Behind the buzz

Special to The Times

When Jason Lee, a 41-year-old research analyst in Los Angeles, goes out for a night on the town, he wants to be able to dance until the wee hours. To rev up, Lee will drink three or four cans of Red Bull energy drink.

“It has more zing than a Diet Pepsi,” Lee says. “I’m looking for something to help me stay up later, for more energy.”

Energy -- that’s what drinks such as Red Bull, Monster Energy, Rockstar, Amp, KMX, SoBe Adrenaline Rush and Shark promise. Red Bull, for example, boasts that it “vitalizes body and mind,” “improves performance, especially during times of increased stress or strain, increases concentration and improves reaction speed” and “stimulates the metabolism.”

The drinks contain caffeine and sweeteners, as well as various herbs, nutrients and other ingredients (guarana, ginseng, taurine, vitamins, minerals and amino acids). According to their manufacturers, these ingredients give energy.


Consumers seem to be buying the claim: The energy drink market increased by 44% between 2002 and 2003, from $454 million to $653 million, according to the Beverage Marketing Corp., a market research firm in New York. Red Bull is the leader in the energy drink market, the company says, and sells more than all of the other brands combined.

“Consumers are interested in the energy function,” says John Sicher, editor of Beverage Digest, a beverage industry publication. “People like the product.”

Young people in particular seem attracted to energy drinks, which are marketed heavily to them. The drinks have aggressive names and cool packaging, and many are linked to extreme sports events and musical acts.

The question, of course, is whether consumers are getting what they think from energy drinks. Does an 8.3-ounce can of sweetened, fortified carbonated water really provide energy? And if so, what price do you pay for your pick-me-up? The drinks’ worth -- and risk -- varies by user.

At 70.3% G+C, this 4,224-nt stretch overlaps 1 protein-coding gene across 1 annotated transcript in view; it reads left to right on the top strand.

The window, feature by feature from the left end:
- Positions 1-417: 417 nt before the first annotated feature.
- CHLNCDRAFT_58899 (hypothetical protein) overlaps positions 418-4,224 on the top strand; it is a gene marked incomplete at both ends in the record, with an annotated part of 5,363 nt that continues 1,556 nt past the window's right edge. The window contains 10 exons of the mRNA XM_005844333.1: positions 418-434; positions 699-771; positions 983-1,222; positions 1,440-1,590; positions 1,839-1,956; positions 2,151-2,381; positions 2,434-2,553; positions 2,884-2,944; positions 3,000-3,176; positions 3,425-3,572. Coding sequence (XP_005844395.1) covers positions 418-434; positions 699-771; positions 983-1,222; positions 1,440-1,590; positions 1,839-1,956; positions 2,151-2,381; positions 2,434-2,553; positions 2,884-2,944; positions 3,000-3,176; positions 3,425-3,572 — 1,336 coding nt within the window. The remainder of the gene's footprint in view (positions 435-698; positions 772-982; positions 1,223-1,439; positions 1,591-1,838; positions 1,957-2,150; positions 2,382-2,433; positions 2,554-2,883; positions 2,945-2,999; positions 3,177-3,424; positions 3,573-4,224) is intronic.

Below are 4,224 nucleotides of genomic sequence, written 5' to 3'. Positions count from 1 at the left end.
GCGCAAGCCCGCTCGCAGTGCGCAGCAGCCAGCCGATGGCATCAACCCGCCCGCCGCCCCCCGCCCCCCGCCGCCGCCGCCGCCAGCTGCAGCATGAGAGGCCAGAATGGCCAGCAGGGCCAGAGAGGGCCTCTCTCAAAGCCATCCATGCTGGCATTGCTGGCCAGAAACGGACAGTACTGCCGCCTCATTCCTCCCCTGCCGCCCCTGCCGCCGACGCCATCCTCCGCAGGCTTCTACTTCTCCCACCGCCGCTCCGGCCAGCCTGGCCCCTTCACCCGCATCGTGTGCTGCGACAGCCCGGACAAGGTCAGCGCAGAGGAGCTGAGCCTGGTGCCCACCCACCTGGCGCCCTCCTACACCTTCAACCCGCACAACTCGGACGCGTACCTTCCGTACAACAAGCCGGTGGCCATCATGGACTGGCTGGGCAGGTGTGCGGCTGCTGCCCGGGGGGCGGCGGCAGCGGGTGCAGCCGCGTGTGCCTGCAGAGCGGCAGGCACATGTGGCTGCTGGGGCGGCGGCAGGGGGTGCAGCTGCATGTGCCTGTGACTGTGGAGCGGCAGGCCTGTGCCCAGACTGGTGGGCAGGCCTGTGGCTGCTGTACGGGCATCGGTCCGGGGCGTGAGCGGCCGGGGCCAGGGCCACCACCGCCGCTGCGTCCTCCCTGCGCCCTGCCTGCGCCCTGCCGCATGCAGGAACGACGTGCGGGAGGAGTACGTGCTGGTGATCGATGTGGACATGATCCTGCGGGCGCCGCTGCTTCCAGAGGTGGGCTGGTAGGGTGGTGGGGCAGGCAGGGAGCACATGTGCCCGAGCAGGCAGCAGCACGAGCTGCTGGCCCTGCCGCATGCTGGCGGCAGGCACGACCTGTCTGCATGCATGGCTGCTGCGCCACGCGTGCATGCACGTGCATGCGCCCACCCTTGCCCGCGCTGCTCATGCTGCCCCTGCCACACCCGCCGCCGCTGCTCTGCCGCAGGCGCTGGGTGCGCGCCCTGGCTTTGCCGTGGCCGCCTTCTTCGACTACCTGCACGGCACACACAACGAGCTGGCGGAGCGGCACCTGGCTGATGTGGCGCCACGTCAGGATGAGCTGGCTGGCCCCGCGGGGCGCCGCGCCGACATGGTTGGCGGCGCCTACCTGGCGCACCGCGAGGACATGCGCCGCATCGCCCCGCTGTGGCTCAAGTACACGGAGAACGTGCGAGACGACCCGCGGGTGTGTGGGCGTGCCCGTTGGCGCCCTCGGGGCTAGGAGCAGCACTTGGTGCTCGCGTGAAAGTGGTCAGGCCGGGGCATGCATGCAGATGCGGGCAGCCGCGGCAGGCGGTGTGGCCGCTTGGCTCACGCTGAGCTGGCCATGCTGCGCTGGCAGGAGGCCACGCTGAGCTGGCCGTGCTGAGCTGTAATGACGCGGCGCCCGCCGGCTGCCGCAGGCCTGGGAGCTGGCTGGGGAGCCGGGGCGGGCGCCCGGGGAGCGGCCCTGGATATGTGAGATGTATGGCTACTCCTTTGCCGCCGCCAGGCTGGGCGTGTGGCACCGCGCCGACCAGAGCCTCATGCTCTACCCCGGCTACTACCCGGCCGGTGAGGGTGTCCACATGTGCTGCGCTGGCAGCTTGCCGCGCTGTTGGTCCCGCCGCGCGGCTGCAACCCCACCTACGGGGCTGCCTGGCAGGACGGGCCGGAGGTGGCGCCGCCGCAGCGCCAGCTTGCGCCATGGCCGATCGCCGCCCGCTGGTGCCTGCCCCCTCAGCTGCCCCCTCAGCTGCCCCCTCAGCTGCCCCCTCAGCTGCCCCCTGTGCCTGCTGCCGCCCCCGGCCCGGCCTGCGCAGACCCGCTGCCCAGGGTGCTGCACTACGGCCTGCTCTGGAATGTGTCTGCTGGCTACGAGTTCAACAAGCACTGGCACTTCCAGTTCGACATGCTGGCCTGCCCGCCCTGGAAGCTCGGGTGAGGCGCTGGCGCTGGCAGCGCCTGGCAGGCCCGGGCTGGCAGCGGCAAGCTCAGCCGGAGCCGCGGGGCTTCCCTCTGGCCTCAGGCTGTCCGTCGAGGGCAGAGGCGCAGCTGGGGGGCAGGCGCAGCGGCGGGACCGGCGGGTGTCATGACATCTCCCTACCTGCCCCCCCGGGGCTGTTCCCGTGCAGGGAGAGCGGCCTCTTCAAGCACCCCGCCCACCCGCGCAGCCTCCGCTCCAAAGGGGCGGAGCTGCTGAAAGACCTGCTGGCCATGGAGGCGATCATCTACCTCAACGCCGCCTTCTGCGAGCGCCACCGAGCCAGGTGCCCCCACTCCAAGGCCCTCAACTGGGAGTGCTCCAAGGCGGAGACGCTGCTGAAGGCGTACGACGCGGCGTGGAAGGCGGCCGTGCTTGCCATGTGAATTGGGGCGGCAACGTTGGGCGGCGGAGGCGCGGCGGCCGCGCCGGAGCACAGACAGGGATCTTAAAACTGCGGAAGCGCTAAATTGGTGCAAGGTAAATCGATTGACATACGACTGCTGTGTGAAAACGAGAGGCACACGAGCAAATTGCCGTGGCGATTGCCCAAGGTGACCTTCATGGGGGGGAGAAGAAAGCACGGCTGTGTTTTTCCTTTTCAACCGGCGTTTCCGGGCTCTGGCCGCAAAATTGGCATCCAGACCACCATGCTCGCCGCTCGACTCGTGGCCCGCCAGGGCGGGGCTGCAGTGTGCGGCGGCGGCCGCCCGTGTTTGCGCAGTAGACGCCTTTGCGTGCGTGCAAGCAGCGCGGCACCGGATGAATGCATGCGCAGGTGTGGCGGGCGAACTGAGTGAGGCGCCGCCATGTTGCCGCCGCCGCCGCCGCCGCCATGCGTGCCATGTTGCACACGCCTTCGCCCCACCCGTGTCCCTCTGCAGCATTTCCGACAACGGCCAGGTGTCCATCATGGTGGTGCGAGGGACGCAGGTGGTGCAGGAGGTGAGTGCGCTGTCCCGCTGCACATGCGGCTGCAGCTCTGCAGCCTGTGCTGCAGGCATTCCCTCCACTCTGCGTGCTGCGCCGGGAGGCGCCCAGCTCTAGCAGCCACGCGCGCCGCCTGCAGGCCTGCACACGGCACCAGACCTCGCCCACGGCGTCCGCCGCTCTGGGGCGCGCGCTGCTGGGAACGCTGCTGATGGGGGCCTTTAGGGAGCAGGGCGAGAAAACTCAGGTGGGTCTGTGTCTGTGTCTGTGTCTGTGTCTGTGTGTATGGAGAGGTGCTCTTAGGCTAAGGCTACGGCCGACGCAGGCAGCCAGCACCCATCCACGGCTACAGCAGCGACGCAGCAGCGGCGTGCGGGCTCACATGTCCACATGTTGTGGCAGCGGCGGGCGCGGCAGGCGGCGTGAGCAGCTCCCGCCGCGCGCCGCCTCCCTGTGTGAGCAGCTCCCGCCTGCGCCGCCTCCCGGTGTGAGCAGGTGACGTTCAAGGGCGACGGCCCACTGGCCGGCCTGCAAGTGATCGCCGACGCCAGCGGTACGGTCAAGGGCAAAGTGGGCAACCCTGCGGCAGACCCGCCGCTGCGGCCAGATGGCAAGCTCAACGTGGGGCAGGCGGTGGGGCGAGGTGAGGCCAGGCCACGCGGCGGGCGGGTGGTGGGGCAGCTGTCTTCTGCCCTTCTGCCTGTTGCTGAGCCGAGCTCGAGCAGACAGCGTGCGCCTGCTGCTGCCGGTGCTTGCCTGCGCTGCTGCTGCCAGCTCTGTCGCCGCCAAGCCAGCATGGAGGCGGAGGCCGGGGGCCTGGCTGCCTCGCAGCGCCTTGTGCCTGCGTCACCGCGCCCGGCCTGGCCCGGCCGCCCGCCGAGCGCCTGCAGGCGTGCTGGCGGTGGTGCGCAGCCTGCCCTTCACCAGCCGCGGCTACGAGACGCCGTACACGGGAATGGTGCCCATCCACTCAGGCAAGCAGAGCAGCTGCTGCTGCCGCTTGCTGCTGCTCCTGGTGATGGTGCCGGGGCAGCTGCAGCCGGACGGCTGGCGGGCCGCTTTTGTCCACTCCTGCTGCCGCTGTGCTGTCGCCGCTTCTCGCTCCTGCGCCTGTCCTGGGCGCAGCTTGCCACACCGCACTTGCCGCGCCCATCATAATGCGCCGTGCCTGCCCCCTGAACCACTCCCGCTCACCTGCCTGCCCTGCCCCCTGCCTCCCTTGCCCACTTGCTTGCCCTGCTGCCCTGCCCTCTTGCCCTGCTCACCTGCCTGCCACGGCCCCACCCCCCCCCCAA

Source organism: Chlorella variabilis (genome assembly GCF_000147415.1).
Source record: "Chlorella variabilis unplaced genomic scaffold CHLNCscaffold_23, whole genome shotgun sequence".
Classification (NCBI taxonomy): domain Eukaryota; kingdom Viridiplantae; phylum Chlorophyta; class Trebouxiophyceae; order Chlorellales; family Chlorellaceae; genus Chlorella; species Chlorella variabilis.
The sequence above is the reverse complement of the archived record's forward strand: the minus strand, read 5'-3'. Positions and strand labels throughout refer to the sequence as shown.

Despite their long lists of ingredients, energy drinks get their stimulating effects from plain old caffeine, according to Gail Frank, a professor of nutrition at Cal State Long Beach and a spokeswoman for the American Dietetic Assn.

Ingredients such as taurine, an amino acid, are just for show, Frank says.

Amino acids -- which are sometimes given to ill people to help with tissue repair, cell structure maintenance and hormone production -- have not been shown to help healthy people.

Researchers aren’t sure what the herbs and other “natural” ingredients do because they have not been rigorously tested, Frank says. Aside from guarana, which contains caffeine, she says there is little evidence that the herbs increase energy.


Energy drinks contain a substantial amount of caffeine, either manufactured or from such “natural” sources as guarana seeds.

Red Bull, for example, has 80 milligrams of caffeine in a 250-milliliter (8.3-ounce) can, although the caffeine count is not listed on its label. That’s more than three times the amount of caffeine in the same amount of Coke or Pepsi and more than double that of Mountain Dew, according to the National Soft Drink Assn. (A cup of coffee has roughly 100 to 150 milligrams of caffeine, depending on how it’s brewed; an 8-ounce cup of Starbuck’s brewed coffee contains 160 milligrams of caffeine.)

Some of an energy drink’s boost comes from sugar. Non-diet energy drinks contain a good-size dose of sugar -- for example, Red Bull has 27 grams, which is 5 grams more than a Hershey’s milk chocolate bar. Ingesting high levels of sugar can lead to a sugar crash 30 to 45 minutes later, about the same time as for a caffeine crash.

In some cases, the products’ websites warn consumers not to have too many energy drinks. “Monster Energy is not for wimps!” says a note on the drink’s site. “But even for those who like to go big, we suggest no more than three cans per day. Having more Monster won’t hurt, but we can’t be responsible if you never go to sleep!”


Anecdotal evidence suggests, however, that some consumers do drink as many as three or four energy drinks in a day.

Arlyn Petalver, 27, a photo editor who lives in Oxnard, usually drinks three Red Bulls when going out with friends.

“I drink one Red Bull while I drive, so I don’t get too tired before I arrive, then I usually drink another two on my drive back to keep me awake when it’s late,” Petalver says.

“For me, it’s not as dehydrating as coffee, and it’s a quick pick-me-up available in any gas station.”



Detrimental effects